Weather should make trout, redfish easy to find

Photo provided by CINDY WITTMERMight proud ladyCindy Wittmer went to Leeville last week just to fish with her dad and brought along the only tackle she had, a Zebco rod and reel spooled with 12-pound test fishing line only to latch onto this 42-pound black drum. Show caption
Photo provided by CINDY WITTMERMight proud ladyCindy Wittmer went to Leeville last week just to fish with her dad and brought along the only tackle she had, a Zebco rod and reel spooled with 12-pound test fishing line only to latch onto this 42-pound black drum. " I don't know how long it took me to get it in, but, by the grace of God, we got it in," Wittmer said. "Once I got it to the top, I netted it, but had to get my dad to help me lift it into the boat." Wittmer said the monster drum as so loong that its tail hung outfrom the ice chest for the trip back to Prairieville. "Had a blast bringing this in," she said.

There’s a silver lining behind that tropical system that blew into the Louisiana coast Friday.

While moderately strong winds and rains swept the coast Saturday, the calm behind the storm should settle into eastern areas by Tuesday and on the west side of the Mississippi River by Wednesday.

During that calming, a period of northerly winds will push high water from ponds and small lakes and that brings the potential for the strongest feeding patterns for trout and redfish this summer.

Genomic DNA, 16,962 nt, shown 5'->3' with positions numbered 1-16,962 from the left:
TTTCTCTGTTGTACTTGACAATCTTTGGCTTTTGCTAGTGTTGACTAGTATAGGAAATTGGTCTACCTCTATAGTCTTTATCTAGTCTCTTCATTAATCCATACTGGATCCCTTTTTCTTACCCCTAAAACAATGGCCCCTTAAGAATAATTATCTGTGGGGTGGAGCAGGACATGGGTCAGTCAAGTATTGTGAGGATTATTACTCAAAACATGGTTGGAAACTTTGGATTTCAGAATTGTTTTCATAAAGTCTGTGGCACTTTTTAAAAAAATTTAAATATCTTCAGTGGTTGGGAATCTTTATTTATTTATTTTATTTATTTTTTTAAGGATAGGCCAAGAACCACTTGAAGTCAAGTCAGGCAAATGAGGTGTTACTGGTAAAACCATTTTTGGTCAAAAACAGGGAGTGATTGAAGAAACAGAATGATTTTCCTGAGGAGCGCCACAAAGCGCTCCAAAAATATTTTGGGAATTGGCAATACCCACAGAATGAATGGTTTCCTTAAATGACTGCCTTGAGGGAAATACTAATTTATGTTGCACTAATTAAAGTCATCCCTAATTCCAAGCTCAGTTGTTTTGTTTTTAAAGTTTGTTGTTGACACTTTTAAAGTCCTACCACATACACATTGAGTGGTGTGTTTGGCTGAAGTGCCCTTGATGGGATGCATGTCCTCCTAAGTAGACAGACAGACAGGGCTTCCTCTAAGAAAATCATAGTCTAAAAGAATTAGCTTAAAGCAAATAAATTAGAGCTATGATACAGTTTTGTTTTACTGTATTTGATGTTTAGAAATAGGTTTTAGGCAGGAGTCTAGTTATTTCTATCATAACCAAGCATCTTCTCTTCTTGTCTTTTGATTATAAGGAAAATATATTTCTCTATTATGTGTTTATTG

It’s because the push shoves a baitfish anglers call “storm minnows” from the marsh ponds, and trout and redfish gather, with mouths wide open, near runouts to feed on this bonanza.

Whatever scientific description you give to storm minnows, this cocahoe-sized baitfish lives in the inches-deep (if that much) water out of sight and thus forage range of the beefier trout and redfish.

When tropical systems ranging from weak depressions to the strongest hurricanes shove water into their ponds, the minnows emerge post-storm from their hideaways and trigger a feeding frenzy for voracious predator fish.

The secret to success for coastal fishing this week will be to find runouts draining the marsh and hang on. Redfish will be on the prowl, and they’re likely to have loads of prey.

In the field

None of Louisiana’s three Elite Series touring pro anglers made it to Sunday’s final in the four-day event on Lake St. Clair near Detroit, but Cliff Crochet’s 41st-place finish in the 100-man field assures the Pierre Part fisherman a spot in the February 2014 Bassmaster Classic.

Crochet moved into the top 50 after Friday’s second round and finished with his third five-bass limit and a 45-pound, 14-ounce total.

We’ll have to wait for the final standings to find out if Gonzales pro Greg Hackney’s 19th-place, 50-3 finish will earn a Classic berth. Roanoke’s Dennis Tietje’s 91st-place finish had a severe impact on his Classic chances.